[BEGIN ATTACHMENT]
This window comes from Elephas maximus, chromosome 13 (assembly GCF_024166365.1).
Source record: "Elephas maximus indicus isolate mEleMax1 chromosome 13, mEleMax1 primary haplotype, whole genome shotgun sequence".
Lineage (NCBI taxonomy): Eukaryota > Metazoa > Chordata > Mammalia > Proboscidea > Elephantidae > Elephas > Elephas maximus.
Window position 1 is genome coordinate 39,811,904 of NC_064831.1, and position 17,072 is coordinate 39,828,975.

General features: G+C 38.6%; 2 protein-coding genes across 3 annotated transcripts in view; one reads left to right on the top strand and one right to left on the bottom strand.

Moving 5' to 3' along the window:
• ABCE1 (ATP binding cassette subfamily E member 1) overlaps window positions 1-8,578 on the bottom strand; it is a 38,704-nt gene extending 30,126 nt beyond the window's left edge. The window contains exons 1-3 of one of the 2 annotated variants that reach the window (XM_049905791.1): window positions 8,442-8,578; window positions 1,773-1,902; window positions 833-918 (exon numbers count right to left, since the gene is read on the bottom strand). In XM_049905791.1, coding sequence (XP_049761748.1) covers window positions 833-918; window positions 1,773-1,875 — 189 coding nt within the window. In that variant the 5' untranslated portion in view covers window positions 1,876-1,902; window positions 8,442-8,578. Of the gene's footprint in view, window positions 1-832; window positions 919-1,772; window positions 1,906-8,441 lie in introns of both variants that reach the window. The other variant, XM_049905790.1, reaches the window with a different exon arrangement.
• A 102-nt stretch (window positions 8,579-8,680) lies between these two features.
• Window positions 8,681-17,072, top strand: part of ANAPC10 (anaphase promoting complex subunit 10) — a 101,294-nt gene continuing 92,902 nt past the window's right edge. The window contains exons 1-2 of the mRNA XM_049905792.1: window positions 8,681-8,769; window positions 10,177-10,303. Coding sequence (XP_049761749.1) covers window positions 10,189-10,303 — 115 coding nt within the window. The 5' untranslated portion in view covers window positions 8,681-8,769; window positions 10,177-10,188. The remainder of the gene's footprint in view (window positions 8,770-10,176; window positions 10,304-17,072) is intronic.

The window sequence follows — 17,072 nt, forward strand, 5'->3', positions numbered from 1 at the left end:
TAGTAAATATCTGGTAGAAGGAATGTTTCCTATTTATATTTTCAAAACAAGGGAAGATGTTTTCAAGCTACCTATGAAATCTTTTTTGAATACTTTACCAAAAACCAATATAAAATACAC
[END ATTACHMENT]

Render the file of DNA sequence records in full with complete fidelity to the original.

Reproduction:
This window comes from Elephas maximus, chromosome 13 (assembly GCF_024166365.1).
Source record: "Elephas maximus indicus isolate mEleMax1 chromosome 13, mEleMax1 primary haplotype, whole genome shotgun sequence".
Lineage (NCBI taxonomy): Eukaryota > Metazoa > Chordata > Mammalia > Proboscidea > Elephantidae > Elephas > Elephas maximus.
Window position 1 is genome coordinate 39,811,904 of NC_064831.1, and position 17,072 is coordinate 39,828,975.

General features: G+C 38.6%; 2 protein-coding genes across 3 annotated transcripts in view; one reads left to right on the top strand and one right to left on the bottom strand.

Moving 5' to 3' along the window:
• ABCE1 (ATP binding cassette subfamily E member 1) overlaps window positions 1-8,578 on the bottom strand; it is a 38,704-nt gene extending 30,126 nt beyond the window's left edge. The window contains exons 1-3 of one of the 2 annotated variants that reach the window (XM_049905791.1): window positions 8,442-8,578; window positions 1,773-1,902; window positions 833-918 (exon numbers count right to left, since the gene is read on the bottom strand). In XM_049905791.1, coding sequence (XP_049761748.1) covers window positions 833-918; window positions 1,773-1,875 — 189 coding nt within the window. In that variant the 5' untranslated portion in view covers window positions 1,876-1,902; window positions 8,442-8,578. Of the gene's footprint in view, window positions 1-832; window positions 919-1,772; window positions 1,906-8,441 lie in introns of both variants that reach the window. The other variant, XM_049905790.1, reaches the window with a different exon arrangement.
• A 102-nt stretch (window positions 8,579-8,680) lies between these two features.
• Window positions 8,681-17,072, top strand: part of ANAPC10 (anaphase promoting complex subunit 10) — a 101,294-nt gene continuing 92,902 nt past the window's right edge. The window contains exons 1-2 of the mRNA XM_049905792.1: window positions 8,681-8,769; window positions 10,177-10,303. Coding sequence (XP_049761749.1) covers window positions 10,189-10,303 — 115 coding nt within the window. The 5' untranslated portion in view covers window positions 8,681-8,769; window positions 10,177-10,188. The remainder of the gene's footprint in view (window positions 8,770-10,176; window positions 10,304-17,072) is intronic.

The window sequence follows — 17,072 nt, forward strand, 5'->3', positions numbered from 1 at the left end:
TAGTAAATATCTGGTAGAAGGAATGTTTCCTATTTATATTTTCAAAACAAGGGAAGATGTTTTCAAGCTACCTATGAAATCTTTTTTGAATACTTTACCAAAAACCAATATAAAATACAC